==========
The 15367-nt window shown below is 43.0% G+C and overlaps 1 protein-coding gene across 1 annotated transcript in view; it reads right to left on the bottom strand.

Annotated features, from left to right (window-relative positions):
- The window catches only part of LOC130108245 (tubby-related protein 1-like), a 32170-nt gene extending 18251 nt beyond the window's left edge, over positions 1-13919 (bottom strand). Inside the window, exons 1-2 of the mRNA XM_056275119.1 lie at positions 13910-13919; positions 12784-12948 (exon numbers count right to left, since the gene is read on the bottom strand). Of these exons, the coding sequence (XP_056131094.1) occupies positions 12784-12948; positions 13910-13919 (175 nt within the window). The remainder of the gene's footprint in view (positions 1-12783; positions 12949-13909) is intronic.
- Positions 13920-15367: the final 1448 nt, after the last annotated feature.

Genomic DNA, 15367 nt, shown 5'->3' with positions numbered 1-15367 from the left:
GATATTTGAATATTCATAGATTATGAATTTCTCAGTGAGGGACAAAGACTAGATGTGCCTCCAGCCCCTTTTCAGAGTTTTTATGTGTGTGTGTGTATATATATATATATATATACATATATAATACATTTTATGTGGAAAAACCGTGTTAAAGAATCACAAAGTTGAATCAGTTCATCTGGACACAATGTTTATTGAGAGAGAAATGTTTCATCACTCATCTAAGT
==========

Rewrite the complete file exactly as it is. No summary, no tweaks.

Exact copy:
The 15367-nt window shown below is 43.0% G+C and overlaps 1 protein-coding gene across 1 annotated transcript in view; it reads right to left on the bottom strand.

Annotated features, from left to right (window-relative positions):
- The window catches only part of LOC130108245 (tubby-related protein 1-like), a 32170-nt gene extending 18251 nt beyond the window's left edge, over positions 1-13919 (bottom strand). Inside the window, exons 1-2 of the mRNA XM_056275119.1 lie at positions 13910-13919; positions 12784-12948 (exon numbers count right to left, since the gene is read on the bottom strand). Of these exons, the coding sequence (XP_056131094.1) occupies positions 12784-12948; positions 13910-13919 (175 nt within the window). The remainder of the gene's footprint in view (positions 1-12783; positions 12949-13909) is intronic.
- Positions 13920-15367: the final 1448 nt, after the last annotated feature.

Genomic DNA, 15367 nt, shown 5'->3' with positions numbered 1-15367 from the left:
GATATTTGAATATTCATAGATTATGAATTTCTCAGTGAGGGACAAAGACTAGATGTGCCTCCAGCCCCTTTTCAGAGTTTTTATGTGTGTGTGTGTATATATATATATATATATACATATATAATACATTTTATGTGGAAAAACCGTGTTAAAGAATCACAAAGTTGAATCAGTTCATCTGGACACAATGTTTATTGAGAGAGAAATGTTTCATCACTCATCTAAGT